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By Ron Corben in Bangkok
THe Australian July 23-24

The minister for Foreign Afffairs, Senator Evans, is set to become
embroiled in the row over Burma's participation in the present regional
foreign ministers meeting, an issue which now looks set to dominate the
high profile event.

Burma's presence at the Association of  South-East Asian Nations
ministerial meeting and regional security forum has triggered sharp
regional divisions between ASEAN and its dialogue partners such as
Australia, the US and the European Community.

Australia and the US have criticised the invitation to Rangoon, which
stands accused of widespread human rights abuses since the military junta
came to power in 1988.

But the host government, Thailand , yesterday vigorously defended its
"constructive engagenent policy " in inviting Burma, and the representative
of the Rangoon regime said there was  " no human rights problem at all".

The meeting is set against a backdrop of the United Nations' call for talks
between the junta and the UN to assist in national reconciliation and
improvement of human rights.

Senator Evans faces additional strains in the Australian Thai relationship
after the deportation of three foreign participants two of whom are
Australian passport holders from a human rights conference in Bangkok.

THE Australians are lawyer and film maker Mr Frank Coorey and Ms Margherita
Tracanelli, a spokeswoman for the East Timorese resistance group led by Mr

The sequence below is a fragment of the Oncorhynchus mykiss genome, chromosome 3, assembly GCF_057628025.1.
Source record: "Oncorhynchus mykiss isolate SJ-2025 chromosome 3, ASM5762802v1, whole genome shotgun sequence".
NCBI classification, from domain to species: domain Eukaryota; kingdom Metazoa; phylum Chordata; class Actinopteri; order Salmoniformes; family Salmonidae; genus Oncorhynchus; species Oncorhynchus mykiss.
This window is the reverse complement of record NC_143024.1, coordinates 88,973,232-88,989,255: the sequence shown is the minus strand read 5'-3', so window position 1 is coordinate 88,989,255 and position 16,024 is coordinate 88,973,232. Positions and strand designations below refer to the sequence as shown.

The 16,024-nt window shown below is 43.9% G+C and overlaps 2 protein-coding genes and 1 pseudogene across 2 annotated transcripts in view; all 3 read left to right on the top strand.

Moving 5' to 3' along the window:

Jose Ramos Horta, who holds dual Italiam and Australian passports.

The deportation by Thai authorities went ahead despite protests by the
Australian embassy in Bangkok.

Thai police accused the three of breaching visa conditions after they
allegedly met Burmese ethnic miniority leaders inside Burma earlier this

The ASEAN ministerial meeting opened yesterday with the Thai Prime Minister
Chaun saying human rights violations should be part of the ASEAN  political

The six nation meetimg continues next week with the  ASEAN regional forum
on security, which will include discussion on the future of Burma.

Thailand has strongly defended its strategy of constructive enganement with
Burma with Mr Chauan saying Bangkok was sincere and serious about
achieving results.

Thai government spokesman Mr Abhist Vejjajiva told The Australian it was
the correct strategy to allow Burma to participate the forum.

"This would enable Rangoon to be aware of the international community's view
of how other nations are conducting their business," Mr Abhist said.

"We feel that going back on this strategy - moving towards alienation,
moving towards isolation - would not be beneficial.

"Inded, if we look back into history, Myanmar (Burma) hasbeen isolated for
a long time with no progress at all," he said.

"We also feel that we would like to see changes. We would like to see
changes more rapidly, but it's a question of how to go about bringing about
those changes."

But a representative from the Burmese delegation, Mr U Kym Mong Win, told
media at the conference that human rights were not an issue in Burma.

"We have no human rights problem, and if you went to Myanmar you would see
yourself that there are no problem there at all.," Mr U Kym said.

The mounting rift between the ASEAN group and its key dialogue partners
comes as Burmese junta said it was prepared begin talks with UN
secretary-general Dr Boutros-Ghali.

But Mr U Kym, while confirming proposal, added no date had been set for the
start of negotiations.

The UN's proposal had been raised in talks between the Thai Foreign
Minister, Mr Prasong Soonsiri, and Burma's Foreign Minister, Mr Ohn Gyaw.

The UN representative for the secretary-general of the Social Economic
Commission for Asia and the Pacific, Mr Rafeeudin Ahmad, had travelled to
Rangoon in march in talks with junta.